Jamie Mitchell is an assistant professor of social work and co-director of the Gender and Health Research Lab at the University of Michigan. Her interdisciplinary research examines the mechanisms that patient-centered communication between older African American men and their physicians during the course of cancer and chronic disease care. She tests ways of intervening to increase family and health provider social support while examining how African American men navigate and express their psychosocial needs during medical visits. Currently, Mitchell is funded by the National Institute on Aging, National Institutes of Health, to investigate how African American men and their physicians accommodate each other’s communications styles during medical encounters, in addition to evaluating how active patient participation and family involvement influence the health communication dynamic.
|(734) 763-4955||(734) firstname.lastname@example.org||3847 SSWB||University of Michigan|
School of Social Work
1080 S. University
Ann Arbor, MI 48109
|2010||PhD||Social Work||Ohio State University, Columbus|
|2007||MSW||Social Work||University of Tennessee, Memphis|
|2005||BA||Psychology||Ohio State University, Columbus|
Jefferson, O., Watkins, D., & Mitchell, J. (in press). The retrospective roles of black women in the coddling of black boys. Journal of Ethnic and Cultural Diversity in Social Work.
Rodgers, C., Mitchell, J., Franta, G., Shires, D. & Foster, M. (in press). Masculinity, racism, social support, and colorectal cancer screening uptake among African American men: A systematic review. American Journal of Men's Health.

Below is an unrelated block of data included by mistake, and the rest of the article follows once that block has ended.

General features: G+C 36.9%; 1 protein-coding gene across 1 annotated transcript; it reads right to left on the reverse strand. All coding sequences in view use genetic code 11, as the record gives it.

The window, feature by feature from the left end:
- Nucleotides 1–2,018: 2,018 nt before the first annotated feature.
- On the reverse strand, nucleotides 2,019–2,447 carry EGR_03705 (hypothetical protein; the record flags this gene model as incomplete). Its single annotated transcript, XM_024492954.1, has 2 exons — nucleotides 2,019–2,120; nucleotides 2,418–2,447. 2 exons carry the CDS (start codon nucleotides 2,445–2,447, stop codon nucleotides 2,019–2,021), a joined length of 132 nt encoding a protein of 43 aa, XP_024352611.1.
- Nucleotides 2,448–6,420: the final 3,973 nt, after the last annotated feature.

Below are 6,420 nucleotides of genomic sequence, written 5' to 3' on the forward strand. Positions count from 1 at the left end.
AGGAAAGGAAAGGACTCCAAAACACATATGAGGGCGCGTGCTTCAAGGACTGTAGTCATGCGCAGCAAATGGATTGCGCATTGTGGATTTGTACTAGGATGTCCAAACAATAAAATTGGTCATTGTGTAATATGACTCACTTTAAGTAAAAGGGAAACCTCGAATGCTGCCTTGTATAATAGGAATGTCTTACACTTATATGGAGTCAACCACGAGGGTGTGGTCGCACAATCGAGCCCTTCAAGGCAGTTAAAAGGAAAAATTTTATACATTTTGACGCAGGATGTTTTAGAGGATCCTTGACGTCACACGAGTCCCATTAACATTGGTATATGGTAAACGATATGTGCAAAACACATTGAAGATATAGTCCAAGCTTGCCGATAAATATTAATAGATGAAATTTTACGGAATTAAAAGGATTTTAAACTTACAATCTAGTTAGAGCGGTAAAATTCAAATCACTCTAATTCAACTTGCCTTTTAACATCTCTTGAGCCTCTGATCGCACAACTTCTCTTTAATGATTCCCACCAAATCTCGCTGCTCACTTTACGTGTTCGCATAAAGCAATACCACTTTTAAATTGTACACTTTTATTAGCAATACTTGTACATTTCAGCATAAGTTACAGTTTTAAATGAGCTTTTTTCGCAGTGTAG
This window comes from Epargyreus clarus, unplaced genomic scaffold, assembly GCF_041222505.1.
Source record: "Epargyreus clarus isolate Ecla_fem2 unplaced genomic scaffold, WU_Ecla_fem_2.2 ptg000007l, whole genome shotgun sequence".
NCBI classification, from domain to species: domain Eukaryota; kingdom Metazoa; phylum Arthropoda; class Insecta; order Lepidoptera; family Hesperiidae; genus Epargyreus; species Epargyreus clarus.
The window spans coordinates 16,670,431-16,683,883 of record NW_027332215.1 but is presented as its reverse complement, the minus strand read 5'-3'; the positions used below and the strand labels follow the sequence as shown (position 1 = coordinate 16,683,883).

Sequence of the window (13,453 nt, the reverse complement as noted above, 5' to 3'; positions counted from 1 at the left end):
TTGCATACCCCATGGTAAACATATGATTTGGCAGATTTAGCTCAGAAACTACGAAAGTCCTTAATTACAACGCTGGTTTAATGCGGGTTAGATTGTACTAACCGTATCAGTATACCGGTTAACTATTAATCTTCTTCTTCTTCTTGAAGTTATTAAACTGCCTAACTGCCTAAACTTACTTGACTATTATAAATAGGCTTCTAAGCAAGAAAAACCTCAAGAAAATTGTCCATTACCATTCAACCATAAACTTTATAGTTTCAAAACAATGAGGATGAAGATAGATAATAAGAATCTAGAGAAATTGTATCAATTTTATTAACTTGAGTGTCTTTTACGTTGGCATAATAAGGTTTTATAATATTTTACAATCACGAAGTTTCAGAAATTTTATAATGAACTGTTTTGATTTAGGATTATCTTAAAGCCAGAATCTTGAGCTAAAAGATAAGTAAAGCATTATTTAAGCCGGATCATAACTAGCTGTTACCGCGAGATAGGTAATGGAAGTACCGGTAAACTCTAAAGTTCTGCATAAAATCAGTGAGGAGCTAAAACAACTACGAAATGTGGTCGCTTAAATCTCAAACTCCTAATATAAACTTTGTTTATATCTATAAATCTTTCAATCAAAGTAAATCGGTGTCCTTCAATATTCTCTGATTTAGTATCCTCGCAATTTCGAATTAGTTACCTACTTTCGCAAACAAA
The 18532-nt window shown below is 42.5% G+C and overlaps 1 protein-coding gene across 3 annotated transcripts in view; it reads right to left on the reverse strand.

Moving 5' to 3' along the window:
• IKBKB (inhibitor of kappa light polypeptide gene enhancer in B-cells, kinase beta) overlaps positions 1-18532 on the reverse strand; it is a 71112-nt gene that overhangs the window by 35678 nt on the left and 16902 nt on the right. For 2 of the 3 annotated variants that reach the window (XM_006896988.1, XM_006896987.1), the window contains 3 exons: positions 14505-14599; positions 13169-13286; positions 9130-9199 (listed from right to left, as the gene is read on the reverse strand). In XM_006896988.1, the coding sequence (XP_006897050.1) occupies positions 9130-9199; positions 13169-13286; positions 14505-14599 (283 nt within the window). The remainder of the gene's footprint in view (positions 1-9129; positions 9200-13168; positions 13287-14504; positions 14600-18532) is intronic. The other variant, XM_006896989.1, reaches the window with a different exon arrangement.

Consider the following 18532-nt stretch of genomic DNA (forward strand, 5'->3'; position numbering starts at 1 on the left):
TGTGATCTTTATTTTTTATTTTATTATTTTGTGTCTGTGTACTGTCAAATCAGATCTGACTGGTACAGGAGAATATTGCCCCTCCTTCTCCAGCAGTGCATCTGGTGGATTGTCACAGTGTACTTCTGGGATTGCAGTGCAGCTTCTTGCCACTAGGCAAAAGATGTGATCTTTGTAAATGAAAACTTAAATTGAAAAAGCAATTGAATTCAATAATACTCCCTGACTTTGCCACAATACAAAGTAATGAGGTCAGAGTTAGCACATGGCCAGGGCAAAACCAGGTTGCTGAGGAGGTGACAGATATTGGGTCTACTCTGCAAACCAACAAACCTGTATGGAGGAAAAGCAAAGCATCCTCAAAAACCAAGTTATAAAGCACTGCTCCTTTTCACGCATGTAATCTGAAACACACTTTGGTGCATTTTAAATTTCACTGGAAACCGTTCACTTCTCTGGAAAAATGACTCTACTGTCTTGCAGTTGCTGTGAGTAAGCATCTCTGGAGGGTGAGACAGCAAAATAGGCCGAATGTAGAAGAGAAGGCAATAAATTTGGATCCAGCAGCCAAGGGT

Mitchell, J., Watkins, D. C., J. & Shires, D., Chapman, R., & Burnett, J. (2015). Clues to the blues: predictors of self-reported mental and emotional health among older African American men. American Journal of Men's Health.
Watkins, D. C., Wharton, T., Mitchell, J. A., Matusko, N., & Kales, H. (2015). Perceptions and receptivity of non-spousal family support: A mixed methods study of psychological distress among older, church-going African American men. Journal of Mixed Methods Research.
Thompson, T., Mitchell, J., Johnson-Lawrence, V., Watkins, D. & Modlin, C. (2015). Self-rated health and health care access associated with African American men's health self-efficacy. American Journal of Men's Health.
Tucker-Seeley, R., Mitchell, J., Shires, D., & Modlin, C. (2015). Financial hardship, unmet medical need, and health self-efficacy among African American men. Health Education and Behavior, 42(3), 285-292.
Mitchell, J., Manning, M., Shires, D., Chapman, R. & Burnett, J. (2015). Fatalistic beliefs about cancer prevention among older African American men. Research on Aging, 37(6), 606-622.
Mitchell, J., Hawkins, J. & Shires, D. (2014). Current approaches to support the psychosocial care of African American adults with diabetes: a brief review. Social Work in Public Health, 29(6), 518-527.
Thompson, H., Shelton, R., Mitchell, J., Eaton, T., Valera, P., & Katz, A. (2014). Inclusion of underserved racial and ethnic groups in cancer intervention research using new media: A Systematic literature review. Journal of the National Cancer Institute Monographs, 47, 216-223.
Mitchell, J., Hawkins, J., & Watkins, D. C. (2013). Factors associated with cancer family history communication between African American men and their relatives. Journal of Men's Studies, 21(2), 97-111.
Mitchell, J., Watkins, D. C., & Modlin, C. (2013). Social determinants associated with colorectal cancer screening in an urban community sample of African American men. Journal of Men's Health, 10(1), 14-21.
Mitchell, J. (2013). Social epidemiology: A Tool for examining prostate cancer early detection decision-making among African American men. Social Work in Public Health, 28(7), 652-659.
Mitchell, J. (2012). Integrating education on addressing health disparities into the social work curriculum. Journal of Teaching in Social Work, 32(5), 1-17.
Mitchell, J. (2011). Examining the influence of social ecological factors on prostate cancer screening in urban African American men. Social Work in Health Care, 50(8), 1-17.